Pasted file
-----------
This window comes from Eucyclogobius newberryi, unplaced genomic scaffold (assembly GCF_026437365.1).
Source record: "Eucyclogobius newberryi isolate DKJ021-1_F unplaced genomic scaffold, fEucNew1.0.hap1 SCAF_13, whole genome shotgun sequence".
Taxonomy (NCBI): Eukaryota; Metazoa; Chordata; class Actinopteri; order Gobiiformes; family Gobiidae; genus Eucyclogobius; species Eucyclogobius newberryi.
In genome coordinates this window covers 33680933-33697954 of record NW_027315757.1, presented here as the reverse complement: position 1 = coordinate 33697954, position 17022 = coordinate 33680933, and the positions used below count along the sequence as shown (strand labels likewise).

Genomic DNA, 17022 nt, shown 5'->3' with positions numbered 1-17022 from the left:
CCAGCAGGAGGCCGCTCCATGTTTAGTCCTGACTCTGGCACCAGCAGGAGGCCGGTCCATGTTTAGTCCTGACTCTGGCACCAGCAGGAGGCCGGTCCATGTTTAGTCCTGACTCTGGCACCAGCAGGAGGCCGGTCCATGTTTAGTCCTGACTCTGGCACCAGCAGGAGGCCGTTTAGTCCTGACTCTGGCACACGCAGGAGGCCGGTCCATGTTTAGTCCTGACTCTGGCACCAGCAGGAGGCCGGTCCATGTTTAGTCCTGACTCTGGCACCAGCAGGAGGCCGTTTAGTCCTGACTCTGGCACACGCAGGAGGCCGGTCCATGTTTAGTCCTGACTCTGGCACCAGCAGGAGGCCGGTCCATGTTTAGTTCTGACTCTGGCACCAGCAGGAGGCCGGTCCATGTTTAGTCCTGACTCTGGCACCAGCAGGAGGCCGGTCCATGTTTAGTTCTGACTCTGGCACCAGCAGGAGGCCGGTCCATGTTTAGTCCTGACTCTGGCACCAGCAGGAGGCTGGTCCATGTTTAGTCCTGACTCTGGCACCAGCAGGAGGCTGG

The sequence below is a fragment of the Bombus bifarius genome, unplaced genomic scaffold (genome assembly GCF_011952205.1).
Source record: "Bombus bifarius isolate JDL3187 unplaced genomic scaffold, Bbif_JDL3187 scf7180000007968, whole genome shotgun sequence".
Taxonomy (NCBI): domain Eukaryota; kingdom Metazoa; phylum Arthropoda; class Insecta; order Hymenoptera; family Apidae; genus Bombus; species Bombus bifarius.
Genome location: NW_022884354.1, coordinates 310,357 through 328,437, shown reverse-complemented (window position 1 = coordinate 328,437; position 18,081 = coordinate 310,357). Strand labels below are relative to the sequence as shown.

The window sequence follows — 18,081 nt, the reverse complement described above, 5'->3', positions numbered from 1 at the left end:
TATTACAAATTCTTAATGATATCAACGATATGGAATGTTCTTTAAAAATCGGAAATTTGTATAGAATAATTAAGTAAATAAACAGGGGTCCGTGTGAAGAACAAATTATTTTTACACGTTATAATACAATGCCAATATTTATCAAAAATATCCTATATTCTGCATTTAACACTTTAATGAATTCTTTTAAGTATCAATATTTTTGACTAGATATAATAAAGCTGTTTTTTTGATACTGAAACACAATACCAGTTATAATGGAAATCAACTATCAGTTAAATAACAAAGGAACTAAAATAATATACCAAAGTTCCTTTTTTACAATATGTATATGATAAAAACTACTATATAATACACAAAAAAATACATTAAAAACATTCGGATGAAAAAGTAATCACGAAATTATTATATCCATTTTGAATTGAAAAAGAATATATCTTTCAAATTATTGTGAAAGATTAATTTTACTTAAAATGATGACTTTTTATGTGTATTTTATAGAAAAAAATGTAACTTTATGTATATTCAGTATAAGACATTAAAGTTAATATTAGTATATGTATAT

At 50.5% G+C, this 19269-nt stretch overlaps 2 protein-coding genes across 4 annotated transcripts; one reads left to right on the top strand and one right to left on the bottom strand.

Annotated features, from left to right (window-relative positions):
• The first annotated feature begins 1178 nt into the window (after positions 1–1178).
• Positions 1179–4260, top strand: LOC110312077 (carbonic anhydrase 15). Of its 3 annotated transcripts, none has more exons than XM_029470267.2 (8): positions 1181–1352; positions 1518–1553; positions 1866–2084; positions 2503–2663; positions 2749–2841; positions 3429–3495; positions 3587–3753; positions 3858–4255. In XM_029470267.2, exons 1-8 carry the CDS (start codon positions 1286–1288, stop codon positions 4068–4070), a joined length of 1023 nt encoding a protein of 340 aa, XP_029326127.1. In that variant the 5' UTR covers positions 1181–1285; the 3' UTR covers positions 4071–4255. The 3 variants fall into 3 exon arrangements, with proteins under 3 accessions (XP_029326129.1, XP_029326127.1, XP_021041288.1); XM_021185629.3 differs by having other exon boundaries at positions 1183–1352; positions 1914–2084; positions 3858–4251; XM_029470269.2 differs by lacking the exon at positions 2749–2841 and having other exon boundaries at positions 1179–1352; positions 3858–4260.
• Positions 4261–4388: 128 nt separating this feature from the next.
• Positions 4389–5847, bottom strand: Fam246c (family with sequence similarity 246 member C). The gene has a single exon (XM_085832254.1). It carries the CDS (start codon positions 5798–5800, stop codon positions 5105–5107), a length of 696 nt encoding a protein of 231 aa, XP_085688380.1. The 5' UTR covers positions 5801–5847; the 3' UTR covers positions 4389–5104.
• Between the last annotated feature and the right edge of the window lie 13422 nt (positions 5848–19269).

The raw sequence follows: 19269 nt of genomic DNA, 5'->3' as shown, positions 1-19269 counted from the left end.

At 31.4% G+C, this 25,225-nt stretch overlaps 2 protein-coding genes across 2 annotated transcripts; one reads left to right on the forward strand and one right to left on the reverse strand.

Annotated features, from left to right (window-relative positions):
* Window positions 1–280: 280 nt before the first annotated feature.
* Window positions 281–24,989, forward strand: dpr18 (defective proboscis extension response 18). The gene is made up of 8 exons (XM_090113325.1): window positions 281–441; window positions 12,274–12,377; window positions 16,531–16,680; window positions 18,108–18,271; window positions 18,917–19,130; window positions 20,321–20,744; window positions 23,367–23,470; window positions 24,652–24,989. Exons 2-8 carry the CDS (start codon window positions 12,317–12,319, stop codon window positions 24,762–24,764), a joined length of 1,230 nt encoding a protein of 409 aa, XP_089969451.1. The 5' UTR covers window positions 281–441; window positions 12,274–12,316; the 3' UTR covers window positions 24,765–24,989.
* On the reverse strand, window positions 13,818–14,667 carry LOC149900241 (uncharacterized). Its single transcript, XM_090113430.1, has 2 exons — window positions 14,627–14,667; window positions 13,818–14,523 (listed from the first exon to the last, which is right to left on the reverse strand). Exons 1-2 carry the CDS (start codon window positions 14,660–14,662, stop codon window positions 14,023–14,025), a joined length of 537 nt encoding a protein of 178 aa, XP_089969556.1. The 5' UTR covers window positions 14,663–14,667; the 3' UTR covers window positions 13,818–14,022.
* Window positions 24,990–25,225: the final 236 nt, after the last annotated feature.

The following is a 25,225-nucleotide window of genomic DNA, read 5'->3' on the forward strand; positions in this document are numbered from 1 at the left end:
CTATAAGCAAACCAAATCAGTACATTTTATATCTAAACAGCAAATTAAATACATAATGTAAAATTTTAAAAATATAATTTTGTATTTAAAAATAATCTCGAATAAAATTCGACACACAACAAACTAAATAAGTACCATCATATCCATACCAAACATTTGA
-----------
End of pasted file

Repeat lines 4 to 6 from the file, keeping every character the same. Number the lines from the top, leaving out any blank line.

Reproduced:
In genome coordinates this window covers 33680933-33697954 of record NW_027315757.1, presented here as the reverse complement: position 1 = coordinate 33697954, position 17022 = coordinate 33680933, and the positions used below count along the sequence as shown (strand labels likewise).

Genomic DNA, 17022 nt, shown 5'->3' with positions numbered 1-17022 from the left:
CCAGCAGGAGGCCGCTCCATGTTTAGTCCTGACTCTGGCACCAGCAGGAGGCCGGTCCATGTTTAGTCCTGACTCTGGCACCAGCAGGAGGCCGGTCCATGTTTAGTCCTGACTCTGGCACCAGCAGGAGGCCGGTCCATGTTTAGTCCTGACTCTGGCACCAGCAGGAGGCCGTTTAGTCCTGACTCTGGCACACGCAGGAGGCCGGTCCATGTTTAGTCCTGACTCTGGCACCAGCAGGAGGCCGGTCCATGTTTAGTCCTGACTCTGGCACCAGCAGGAGGCCGTTTAGTCCTGACTCTGGCACACGCAGGAGGCCGGTCCATGTTTAGTCCTGACTCTGGCACCAGCAGGAGGCCGGTCCATGTTTAGTTCTGACTCTGGCACCAGCAGGAGGCCGGTCCATGTTTAGTCCTGACTCTGGCACCAGCAGGAGGCCGGTCCATGTTTAGTTCTGACTCTGGCACCAGCAGGAGGCCGGTCCATGTTTAGTCCTGACTCTGGCACCAGCAGGAGGCTGGTCCATGTTTAGTCCTGACTCTGGCACCAGCAGGAGGCTGG